“We want to work for those who demand BIM on their projects,” Hubner adds, “who expect an iPad on their foreman’s hands. That’s the partner we’re looking for because if the GC is more sophisticated, then our margins tend to be a lot better.”
Hubner says its technological edge helped it weather the last recession and experience double-digit growth.
“And we attribute that not to going out and being aggressive,” he explains, “but to giving our customers a very high quality product.”
(Tech) Help Wanted
Here’s one of the least kept secrets in the construction industry – it’s horribly inefficient, particularly considering its outsized economic force.
“Every year, there is about $10 trillion in construction-related spending globally,” said a report from well-known management consultant McKinsey & Co. “This makes construction one of the largest sectors of the world economy. The sector employs 7 percent of the world’s working population and, by building the structures in which we live and work, which create our energy, materials, and goods, and on which we travel, has an impact well beyond its own boundaries. Construction matters.”
Yes, it does. But the report, which came out a few years ago, indicated that productivity in the worldwide construction industry has only grown by 1 percent annually over the last 20 years, woefully behind the pace set by most other major industries.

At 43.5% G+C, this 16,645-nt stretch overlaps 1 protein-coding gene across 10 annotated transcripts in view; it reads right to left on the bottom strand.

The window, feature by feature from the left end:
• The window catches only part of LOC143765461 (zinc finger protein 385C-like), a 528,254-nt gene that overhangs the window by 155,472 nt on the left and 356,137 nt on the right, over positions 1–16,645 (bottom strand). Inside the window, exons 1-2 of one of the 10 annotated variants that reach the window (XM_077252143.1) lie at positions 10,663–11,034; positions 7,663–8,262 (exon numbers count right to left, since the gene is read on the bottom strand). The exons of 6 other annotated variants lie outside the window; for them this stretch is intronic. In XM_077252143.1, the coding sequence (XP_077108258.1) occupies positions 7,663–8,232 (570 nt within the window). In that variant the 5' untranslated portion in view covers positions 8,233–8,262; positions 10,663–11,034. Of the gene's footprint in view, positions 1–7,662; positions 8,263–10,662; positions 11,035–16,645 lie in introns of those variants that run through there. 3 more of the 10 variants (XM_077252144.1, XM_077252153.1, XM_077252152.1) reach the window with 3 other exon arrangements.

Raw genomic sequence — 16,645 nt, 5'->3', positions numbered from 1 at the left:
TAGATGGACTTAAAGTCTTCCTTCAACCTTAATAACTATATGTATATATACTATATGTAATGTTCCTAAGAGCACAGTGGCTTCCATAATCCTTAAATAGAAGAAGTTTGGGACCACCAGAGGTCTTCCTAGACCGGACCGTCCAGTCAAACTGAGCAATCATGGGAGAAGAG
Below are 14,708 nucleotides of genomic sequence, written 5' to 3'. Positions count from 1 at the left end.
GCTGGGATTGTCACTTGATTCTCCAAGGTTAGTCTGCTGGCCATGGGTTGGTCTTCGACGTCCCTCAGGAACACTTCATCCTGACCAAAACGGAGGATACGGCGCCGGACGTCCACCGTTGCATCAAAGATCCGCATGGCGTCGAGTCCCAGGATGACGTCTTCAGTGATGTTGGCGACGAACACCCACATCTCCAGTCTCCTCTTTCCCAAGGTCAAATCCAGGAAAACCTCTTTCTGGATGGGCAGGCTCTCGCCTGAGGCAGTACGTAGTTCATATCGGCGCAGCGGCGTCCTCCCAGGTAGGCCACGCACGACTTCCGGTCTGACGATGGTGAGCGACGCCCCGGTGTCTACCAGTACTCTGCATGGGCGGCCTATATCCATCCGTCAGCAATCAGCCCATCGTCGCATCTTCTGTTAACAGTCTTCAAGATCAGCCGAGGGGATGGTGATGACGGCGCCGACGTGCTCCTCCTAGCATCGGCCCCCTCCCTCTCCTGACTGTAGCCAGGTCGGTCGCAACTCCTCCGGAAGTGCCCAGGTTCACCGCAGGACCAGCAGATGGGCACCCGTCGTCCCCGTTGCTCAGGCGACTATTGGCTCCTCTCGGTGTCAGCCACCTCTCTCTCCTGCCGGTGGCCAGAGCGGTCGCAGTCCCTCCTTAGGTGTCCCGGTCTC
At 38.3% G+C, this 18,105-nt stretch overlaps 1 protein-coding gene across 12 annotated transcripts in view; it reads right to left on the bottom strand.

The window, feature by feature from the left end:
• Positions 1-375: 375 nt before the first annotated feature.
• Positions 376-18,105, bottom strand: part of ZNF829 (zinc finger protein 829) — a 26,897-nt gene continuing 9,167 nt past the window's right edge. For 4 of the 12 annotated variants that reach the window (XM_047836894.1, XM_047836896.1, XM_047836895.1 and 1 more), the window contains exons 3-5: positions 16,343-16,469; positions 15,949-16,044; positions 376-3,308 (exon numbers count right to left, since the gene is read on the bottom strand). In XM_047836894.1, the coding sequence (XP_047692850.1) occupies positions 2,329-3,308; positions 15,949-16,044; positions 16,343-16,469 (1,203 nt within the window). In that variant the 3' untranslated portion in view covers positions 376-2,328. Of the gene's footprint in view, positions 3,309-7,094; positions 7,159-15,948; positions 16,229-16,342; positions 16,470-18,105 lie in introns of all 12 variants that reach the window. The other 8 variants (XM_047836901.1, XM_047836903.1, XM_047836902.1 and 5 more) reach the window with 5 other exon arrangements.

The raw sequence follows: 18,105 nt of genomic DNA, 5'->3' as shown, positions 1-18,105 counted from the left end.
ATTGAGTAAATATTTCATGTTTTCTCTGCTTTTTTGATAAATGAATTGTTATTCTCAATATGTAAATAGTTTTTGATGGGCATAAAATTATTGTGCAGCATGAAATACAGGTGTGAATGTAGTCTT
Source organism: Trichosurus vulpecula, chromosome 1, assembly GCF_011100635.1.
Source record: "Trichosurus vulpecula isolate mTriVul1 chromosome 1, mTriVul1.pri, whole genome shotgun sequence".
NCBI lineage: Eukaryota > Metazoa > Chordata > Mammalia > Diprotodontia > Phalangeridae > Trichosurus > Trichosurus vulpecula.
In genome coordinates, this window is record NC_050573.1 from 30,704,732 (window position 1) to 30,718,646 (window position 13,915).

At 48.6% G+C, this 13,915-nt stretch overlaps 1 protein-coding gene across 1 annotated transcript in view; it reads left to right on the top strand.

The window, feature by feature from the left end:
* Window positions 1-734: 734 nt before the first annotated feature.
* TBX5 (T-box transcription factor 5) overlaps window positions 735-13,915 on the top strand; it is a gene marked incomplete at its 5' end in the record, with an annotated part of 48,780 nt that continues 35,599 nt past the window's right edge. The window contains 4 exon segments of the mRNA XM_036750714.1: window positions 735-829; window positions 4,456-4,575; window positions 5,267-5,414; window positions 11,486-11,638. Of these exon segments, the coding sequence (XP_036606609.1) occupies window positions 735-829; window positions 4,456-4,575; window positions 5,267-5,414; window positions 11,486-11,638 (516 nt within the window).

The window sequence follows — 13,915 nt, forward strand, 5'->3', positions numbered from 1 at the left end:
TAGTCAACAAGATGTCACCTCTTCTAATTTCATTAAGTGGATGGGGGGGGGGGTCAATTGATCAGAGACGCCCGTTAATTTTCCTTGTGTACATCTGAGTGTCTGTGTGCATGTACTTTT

Industry fragmentation, strict regulations, informality, and dependence on public-sector demands are some of the reasons that the report listed as affecting the productivity of the construction industry. The report also suggests that the productivity issues can lead to inferior project management and execution and lack of investment in skills development, research and development, and innovation.
“To disrupt its own way of thinking, working and building, the construction industry can learn from successes in other industries, as well as from pockets of excellence within subsectors of the construction industry around the world,” the report said. “Change is underway, but many approaches that have been discussed for years have yet to be adopted at the scale needed to transform the industry.”
All this means the construction industry is leaving a lot of money on the table. According to the McKinsey report, if construction productivity were to catch up with that of the total economy, the sector’s value-added would increase by an estimated $1.6 trillion, adding about 2 percent to the global economy.
“This is equivalent to the GDP of Canada, or meeting half of global infrastructure needs, or boosting global GDP by 2 percent a year,” the report says.
What’s more, about a third of that potential or about $500 billion is right here in the U.S.